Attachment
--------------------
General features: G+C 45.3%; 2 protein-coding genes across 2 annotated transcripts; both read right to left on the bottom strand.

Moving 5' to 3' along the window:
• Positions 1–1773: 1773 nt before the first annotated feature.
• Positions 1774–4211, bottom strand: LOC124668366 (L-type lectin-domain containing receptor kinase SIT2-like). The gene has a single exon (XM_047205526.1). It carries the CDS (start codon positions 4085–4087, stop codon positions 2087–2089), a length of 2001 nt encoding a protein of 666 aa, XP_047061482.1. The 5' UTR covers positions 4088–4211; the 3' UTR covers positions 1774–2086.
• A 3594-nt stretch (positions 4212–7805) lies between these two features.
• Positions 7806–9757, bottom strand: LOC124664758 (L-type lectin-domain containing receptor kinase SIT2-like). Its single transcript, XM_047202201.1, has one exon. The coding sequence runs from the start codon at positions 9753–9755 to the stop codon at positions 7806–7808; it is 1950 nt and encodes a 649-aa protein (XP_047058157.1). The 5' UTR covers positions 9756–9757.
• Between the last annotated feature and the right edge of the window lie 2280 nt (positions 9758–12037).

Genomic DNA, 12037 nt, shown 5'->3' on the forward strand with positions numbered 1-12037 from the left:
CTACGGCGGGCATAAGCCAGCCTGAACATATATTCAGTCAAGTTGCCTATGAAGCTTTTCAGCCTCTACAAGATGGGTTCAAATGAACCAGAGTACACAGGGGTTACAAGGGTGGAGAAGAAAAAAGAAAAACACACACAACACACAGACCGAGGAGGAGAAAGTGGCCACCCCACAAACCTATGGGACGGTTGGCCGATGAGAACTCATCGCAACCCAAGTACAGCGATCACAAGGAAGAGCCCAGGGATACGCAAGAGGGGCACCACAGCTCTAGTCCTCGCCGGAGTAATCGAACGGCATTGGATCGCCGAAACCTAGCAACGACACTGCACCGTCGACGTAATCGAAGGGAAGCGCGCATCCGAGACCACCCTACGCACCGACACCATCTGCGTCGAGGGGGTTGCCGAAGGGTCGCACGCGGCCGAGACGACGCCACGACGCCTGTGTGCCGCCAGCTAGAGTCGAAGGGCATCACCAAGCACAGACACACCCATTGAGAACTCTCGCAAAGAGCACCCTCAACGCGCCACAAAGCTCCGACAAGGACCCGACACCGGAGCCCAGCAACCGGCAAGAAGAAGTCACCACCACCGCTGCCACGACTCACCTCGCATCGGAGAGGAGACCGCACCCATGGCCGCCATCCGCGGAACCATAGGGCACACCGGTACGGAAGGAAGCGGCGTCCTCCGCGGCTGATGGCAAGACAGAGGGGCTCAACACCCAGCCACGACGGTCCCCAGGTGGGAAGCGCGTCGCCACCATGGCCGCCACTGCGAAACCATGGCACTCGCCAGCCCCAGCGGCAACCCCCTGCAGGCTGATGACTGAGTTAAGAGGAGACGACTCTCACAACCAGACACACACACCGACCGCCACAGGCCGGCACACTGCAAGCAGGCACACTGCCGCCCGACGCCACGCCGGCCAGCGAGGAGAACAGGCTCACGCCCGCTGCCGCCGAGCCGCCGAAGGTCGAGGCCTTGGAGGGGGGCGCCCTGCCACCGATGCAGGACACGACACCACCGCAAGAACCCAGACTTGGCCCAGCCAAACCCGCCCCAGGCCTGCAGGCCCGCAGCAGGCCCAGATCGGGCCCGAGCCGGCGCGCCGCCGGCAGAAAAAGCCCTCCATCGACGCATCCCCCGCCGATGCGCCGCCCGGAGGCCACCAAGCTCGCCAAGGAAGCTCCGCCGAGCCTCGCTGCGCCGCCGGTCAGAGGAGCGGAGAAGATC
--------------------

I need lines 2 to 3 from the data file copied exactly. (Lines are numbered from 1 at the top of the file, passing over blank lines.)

Moving 5' to 3' along the window:
• Positions 1–1773: 1773 nt before the first annotated feature.